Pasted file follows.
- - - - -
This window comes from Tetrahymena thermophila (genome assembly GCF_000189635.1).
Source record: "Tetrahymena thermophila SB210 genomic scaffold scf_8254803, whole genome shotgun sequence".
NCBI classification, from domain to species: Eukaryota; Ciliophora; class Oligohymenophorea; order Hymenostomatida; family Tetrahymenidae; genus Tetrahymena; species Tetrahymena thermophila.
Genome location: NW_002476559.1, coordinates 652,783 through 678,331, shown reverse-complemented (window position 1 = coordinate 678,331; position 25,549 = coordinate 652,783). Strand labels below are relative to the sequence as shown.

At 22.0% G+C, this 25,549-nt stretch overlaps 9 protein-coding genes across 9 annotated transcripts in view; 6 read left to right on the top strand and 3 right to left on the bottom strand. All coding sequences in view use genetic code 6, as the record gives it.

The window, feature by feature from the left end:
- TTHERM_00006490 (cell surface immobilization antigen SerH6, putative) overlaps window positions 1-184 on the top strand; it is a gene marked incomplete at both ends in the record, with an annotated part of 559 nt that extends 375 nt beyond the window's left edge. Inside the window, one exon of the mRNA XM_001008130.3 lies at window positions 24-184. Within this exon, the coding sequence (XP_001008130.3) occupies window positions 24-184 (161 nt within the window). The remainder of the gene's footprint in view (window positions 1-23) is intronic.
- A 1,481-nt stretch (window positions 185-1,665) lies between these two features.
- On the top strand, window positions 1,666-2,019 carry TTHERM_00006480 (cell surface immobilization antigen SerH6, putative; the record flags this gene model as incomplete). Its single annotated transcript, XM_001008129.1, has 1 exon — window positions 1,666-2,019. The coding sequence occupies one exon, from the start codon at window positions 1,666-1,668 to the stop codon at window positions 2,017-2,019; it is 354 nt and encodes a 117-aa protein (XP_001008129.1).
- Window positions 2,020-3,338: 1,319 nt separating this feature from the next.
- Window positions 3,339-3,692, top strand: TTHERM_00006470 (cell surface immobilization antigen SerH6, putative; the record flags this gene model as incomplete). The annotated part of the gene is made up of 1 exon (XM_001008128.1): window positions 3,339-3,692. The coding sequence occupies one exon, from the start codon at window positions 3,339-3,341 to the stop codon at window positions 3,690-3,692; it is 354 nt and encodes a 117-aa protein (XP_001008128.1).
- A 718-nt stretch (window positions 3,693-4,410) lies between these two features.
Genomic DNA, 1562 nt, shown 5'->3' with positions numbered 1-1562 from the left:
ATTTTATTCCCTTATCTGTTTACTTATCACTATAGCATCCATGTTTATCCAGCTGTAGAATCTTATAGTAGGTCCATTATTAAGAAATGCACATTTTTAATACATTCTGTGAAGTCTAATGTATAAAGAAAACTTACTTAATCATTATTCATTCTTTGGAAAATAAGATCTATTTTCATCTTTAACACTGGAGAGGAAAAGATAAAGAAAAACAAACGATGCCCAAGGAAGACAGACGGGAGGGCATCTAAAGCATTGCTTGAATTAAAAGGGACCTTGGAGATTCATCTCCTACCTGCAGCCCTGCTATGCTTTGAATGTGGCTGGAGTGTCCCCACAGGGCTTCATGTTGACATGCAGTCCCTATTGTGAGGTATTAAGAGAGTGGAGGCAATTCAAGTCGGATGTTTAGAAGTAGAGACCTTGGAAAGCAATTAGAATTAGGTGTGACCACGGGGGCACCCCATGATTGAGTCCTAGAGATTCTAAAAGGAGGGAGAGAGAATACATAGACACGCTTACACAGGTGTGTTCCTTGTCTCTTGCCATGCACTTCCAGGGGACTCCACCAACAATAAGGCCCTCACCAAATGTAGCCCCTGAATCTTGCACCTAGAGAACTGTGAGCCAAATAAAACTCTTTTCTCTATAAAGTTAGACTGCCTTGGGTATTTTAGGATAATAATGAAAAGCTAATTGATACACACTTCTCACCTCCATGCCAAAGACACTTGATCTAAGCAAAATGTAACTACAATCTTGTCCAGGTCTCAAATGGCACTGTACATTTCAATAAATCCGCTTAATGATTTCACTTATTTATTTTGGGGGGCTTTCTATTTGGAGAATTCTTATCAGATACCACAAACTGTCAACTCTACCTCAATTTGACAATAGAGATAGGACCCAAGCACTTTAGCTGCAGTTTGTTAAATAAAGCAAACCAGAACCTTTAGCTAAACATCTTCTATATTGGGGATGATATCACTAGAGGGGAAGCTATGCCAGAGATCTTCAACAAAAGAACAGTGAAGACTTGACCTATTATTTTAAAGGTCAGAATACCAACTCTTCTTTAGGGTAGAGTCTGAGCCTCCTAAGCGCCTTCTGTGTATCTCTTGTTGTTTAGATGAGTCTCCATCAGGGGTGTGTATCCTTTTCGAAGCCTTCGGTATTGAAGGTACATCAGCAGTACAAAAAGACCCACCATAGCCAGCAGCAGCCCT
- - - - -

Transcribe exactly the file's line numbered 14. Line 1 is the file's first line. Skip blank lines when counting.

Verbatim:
ATTTTATTCCCTTATCTGTTTACTTATCACTATAGCATCCATGTTTATCCAGCTGTAGAATCTTATAGTAGGTCCATTATTAAGAAATGCACATTTTTAATACATTCTGTGAAGTCTAATGTATAAAGAAAACTTACTTAATCATTATTCATTCTTTGGAAAATAAGATCTATTTTCATCTTTAACACTGGAGAGGAAAAGATAAAGAAAAACAAACGATGCCCAAGGAAGACAGACGGGAGGGCATCTAAAGCATTGCTTGAATTAAAAGGGACCTTGGAGATTCATCTCCTACCTGCAGCCCTGCTATGCTTTGAATGTGGCTGGAGTGTCCCCACAGGGCTTCATGTTGACATGCAGTCCCTATTGTGAGGTATTAAGAGAGTGGAGGCAATTCAAGTCGGATGTTTAGAAGTAGAGACCTTGGAAAGCAATTAGAATTAGGTGTGACCACGGGGGCACCCCATGATTGAGTCCTAGAGATTCTAAAAGGAGGGAGAGAGAATACATAGACACGCTTACACAGGTGTGTTCCTTGTCTCTTGCCATGCACTTCCAGGGGACTCCACCAACAATAAGGCCCTCACCAAATGTAGCCCCTGAATCTTGCACCTAGAGAACTGTGAGCCAAATAAAACTCTTTTCTCTATAAAGTTAGACTGCCTTGGGTATTTTAGGATAATAATGAAAAGCTAATTGATACACACTTCTCACCTCCATGCCAAAGACACTTGATCTAAGCAAAATGTAACTACAATCTTGTCCAGGTCTCAAATGGCACTGTACATTTCAATAAATCCGCTTAATGATTTCACTTATTTATTTTGGGGGGCTTTCTATTTGGAGAATTCTTATCAGATACCACAAACTGTCAACTCTACCTCAATTTGACAATAGAGATAGGACCCAAGCACTTTAGCTGCAGTTTGTTAAATAAAGCAAACCAGAACCTTTAGCTAAACATCTTCTATATTGGGGATGATATCACTAGAGGGGAAGCTATGCCAGAGATCTTCAACAAAAGAACAGTGAAGACTTGACCTATTATTTTAAAGGTCAGAATACCAACTCTTCTTTAGGGTAGAGTCTGAGCCTCCTAAGCGCCTTCTGTGTATCTCTTGTTGTTTAGATGAGTCTCCATCAGGGGTGTGTATCCTTTTCGAAGCCTTCGGTATTGAAGGTACATCAGCAGTACAAAAAGACCCACCATAGCCAGCAGCAGCCCT